The Sopwith Aviation Company was a British aircraft company that designed and manufactured aeroplanes mainly for the British Royal Naval Air Service, Royal Flying Corps and later Royal Air Force in the First World War, most famously the Sopwith Camel. Sopwith aircraft were also used in varying numbers by the French, Belgian, and American air services during the War.

The company was founded in Kingston upon Thames by Thomas Octave Murdoch (Tommy, later Sir Thomas) Sopwith, a well-to-do gentleman sportsman interested in aviation, yachting and motor-racing, in June 1912, when Sopwith was only 24 years old. The company's first factory premises opened that December in a recently closed roller skating rink in Canbury Park Road near Kingston Railway Station in South West London.  An early collaboration with the S. E. Saunders boatyard of East Cowes on the Isle of Wight, in 1913, produced the Sopwith "Bat Boat", an early flying boat with a Consuta laminated hull which could operate on sea or land.  A small factory subsequently opened in Woolston, Hampshire in 1914.

During the First World War, the company made more than 16,000 aircraft and employed 5,000 people. Many more of the company's aircraft were made by subcontractors rather than by Sopwiths themselves. These included Fairey, Clayton and Shuttleworth, William Beardmore and Company and Ruston Proctor.

After the war, the company attempted to produce aircraft for the civil market based on their wartime types, such as the Dove derivative of the Pup and the Swallow, a single-winged Camel, but the wide availability of war-surplus aircraft at knock-down prices meant this was never economic. In 1919 the company worked with ABC motorcycles and produced 400cc flat twin motorcycles under licence. They also purchased ABC Motors in an attempt to diversify, but this venture also failed. The Sopwith company was wound up in 1920 after the business collapsed, and in the face of a potential large demand from the government for Excess War Profits Duty.

Upon the liquidation of the Sopwith company, Tom Sopwith himself, together with Harry Hawker, Fred Sigrist and Bill Eyre, immediately formed H.G. Hawker Engineering, forerunner of the Hawker Aircraft and Hawker Siddeley lineage. Sopwith was Chairman of Hawker Siddeley until his retirement. Hawker and its successors produced many more famous military aircraft, including the inter-war Hart, and Demon; World War II's Hurricane, Typhoon, and Tempest; and the post-war Sea Fury, Hunter and Harrier. These later jet types were manufactured in the same factory buildings used to produce Sopwith Snipes in 1918.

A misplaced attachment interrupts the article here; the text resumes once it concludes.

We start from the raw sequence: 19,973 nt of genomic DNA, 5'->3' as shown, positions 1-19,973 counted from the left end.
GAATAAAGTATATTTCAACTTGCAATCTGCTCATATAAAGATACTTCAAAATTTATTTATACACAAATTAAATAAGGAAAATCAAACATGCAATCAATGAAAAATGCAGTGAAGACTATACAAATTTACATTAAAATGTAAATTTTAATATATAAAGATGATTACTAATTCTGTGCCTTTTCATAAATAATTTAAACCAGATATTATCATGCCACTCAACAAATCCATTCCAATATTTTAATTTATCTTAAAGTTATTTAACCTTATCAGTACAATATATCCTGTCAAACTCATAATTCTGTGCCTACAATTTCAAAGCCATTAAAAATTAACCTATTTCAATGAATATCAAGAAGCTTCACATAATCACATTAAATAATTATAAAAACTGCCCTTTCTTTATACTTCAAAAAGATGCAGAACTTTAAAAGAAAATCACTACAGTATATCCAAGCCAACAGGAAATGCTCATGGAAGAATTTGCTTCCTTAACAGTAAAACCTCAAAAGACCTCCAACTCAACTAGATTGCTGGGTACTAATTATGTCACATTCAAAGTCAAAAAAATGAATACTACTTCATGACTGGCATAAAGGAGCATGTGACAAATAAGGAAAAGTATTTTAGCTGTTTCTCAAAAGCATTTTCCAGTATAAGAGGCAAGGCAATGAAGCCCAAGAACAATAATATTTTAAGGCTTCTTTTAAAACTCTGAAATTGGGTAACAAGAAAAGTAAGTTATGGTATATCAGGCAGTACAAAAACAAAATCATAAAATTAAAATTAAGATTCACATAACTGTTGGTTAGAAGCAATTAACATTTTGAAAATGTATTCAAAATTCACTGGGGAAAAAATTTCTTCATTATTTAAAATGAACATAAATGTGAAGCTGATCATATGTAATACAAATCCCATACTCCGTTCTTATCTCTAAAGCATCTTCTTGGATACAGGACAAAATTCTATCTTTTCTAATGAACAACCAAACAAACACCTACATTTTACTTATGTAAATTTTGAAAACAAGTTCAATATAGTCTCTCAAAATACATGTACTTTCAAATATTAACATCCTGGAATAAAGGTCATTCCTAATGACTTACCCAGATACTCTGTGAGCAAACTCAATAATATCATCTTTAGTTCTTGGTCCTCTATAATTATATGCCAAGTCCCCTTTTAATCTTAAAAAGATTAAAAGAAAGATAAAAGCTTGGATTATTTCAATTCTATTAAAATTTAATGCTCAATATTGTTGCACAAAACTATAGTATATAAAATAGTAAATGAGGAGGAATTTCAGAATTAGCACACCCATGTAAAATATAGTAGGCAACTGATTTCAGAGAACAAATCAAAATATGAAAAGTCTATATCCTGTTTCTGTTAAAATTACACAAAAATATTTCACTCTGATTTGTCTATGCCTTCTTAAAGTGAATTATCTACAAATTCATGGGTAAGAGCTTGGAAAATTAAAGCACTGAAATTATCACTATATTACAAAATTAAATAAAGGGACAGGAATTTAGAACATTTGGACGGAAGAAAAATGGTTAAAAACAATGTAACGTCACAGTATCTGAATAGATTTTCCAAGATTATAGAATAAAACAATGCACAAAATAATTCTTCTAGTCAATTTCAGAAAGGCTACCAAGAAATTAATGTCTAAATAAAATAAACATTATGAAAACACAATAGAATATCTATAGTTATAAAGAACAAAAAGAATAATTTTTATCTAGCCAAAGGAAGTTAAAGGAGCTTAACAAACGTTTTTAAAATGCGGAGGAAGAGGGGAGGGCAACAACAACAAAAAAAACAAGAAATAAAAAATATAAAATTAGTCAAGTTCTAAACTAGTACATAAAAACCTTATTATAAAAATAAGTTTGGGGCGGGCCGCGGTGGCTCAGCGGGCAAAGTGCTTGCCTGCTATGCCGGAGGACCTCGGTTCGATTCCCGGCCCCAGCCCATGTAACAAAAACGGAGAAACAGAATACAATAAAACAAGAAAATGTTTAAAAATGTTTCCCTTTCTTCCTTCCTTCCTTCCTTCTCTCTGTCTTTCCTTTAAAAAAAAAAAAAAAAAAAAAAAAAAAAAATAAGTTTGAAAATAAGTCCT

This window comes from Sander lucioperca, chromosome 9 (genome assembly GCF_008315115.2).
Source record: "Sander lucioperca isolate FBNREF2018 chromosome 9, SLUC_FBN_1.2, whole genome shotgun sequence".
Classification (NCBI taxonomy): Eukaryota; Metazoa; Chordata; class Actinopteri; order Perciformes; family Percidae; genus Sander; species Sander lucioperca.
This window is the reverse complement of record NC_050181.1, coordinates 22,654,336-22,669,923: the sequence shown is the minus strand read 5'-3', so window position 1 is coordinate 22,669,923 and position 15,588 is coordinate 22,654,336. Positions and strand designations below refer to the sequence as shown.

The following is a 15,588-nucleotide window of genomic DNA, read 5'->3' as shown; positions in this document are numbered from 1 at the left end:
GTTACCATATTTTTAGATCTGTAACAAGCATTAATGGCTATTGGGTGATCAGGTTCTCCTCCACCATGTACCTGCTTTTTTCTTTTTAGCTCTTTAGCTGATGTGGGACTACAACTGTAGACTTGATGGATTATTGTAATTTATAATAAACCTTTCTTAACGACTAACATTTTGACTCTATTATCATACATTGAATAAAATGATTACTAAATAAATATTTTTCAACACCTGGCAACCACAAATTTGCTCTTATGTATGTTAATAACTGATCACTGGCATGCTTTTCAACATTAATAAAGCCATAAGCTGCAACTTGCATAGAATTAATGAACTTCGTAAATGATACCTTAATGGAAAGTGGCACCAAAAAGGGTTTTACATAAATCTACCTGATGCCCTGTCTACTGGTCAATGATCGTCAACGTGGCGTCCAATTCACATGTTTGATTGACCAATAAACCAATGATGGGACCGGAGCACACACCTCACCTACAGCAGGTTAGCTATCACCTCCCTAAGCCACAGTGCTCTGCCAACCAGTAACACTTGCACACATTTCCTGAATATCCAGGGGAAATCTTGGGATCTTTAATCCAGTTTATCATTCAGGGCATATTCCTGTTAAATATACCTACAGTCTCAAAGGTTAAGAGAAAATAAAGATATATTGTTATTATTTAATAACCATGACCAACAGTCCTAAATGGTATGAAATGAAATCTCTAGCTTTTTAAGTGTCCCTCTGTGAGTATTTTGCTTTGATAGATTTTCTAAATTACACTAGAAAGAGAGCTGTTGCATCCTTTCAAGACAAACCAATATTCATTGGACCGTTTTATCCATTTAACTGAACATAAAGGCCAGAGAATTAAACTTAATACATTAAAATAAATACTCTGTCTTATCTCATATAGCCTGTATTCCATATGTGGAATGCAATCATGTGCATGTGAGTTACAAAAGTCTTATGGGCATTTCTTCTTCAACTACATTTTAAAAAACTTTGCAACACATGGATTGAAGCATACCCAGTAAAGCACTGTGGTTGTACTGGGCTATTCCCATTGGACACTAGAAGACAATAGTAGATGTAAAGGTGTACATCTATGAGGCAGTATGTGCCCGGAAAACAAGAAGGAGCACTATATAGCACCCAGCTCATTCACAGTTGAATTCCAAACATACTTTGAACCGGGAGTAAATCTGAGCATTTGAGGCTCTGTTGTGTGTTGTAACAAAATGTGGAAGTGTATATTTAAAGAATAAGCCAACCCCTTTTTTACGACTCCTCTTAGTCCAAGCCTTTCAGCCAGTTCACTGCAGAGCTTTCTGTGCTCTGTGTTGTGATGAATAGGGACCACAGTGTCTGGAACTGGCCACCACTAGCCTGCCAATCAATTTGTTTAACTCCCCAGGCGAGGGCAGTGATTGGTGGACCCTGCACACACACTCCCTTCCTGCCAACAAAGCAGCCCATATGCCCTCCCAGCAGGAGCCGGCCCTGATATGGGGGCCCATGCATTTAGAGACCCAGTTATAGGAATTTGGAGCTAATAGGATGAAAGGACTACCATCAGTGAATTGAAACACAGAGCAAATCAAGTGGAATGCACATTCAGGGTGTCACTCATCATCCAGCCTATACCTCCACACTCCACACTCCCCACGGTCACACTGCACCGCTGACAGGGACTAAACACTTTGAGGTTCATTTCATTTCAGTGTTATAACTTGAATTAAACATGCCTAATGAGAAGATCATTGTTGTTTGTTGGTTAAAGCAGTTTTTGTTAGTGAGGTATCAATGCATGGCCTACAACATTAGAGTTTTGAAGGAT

Aircraft Produced

Pre World War I

  • Sopwith-Wright Biplane (1912)
  • Sopwith Hybrid Biplane (1912)
  • Sopwith Three-seater(1912)
  • Sopwith Bat Boat (1913)
  • Sopwith Sociable (1913)
  • Sopwith Circuit of Britain floatplane
  • Sopwith Admiralty Type C (1914)
  • Sopwith Special torpedo seaplane Type C
  • Sopwith 1914 Schneider Racer
  • Sopwith Type SPGN or "Gunbus"

World War I

  • Sopwith Admiralty Type 137
  • Sopwith Type 806
  • Sopwith Type 807
  • Sopwith Type 860
  • Sopwith Two-Seat Scout
  • Sopwith Tabloid
  • Sopwith Baby
  • Sopwith Sparrow
  • Sopwith 1 Strutter
  • Sopwith Pup
  • Sopwith Triplane
  • Sopwith L.R.T.Tr.
  • Sopwith Bee
  • Sopwith Camel
  • Sopwith B.1
  • Sopwith Hippo
  • Sopwith Cobham Twin Engine Bomber
  • Sopwith AT "Aerial Target" – radio controlled guided missile
  • Sopwith Dragon
  • Sopwith Snipe
  • Sopwith Dolphin
  • Sopwith Salamander
  • Sopwith Cuckoo
  • Sopwith Bulldog
  • Sopwith Buffalo
  • Sopwith Rhino
  • Sopwith Scooter
  • Sopwith Swallow
  • Sopwith Snail
  • Sopwith Snapper
  • Sopwith Snark

Post World War I

  • Sopwith Gnu
  • Sopwith 1919 Schneider Cup Seaplane
  • Sopwith Atlantic
  • Sopwith Antelope
  • Sopwith Wallaby
  • Sopwith Rainbow racer
  • Sopwith Grasshopper

Source: Wikipedia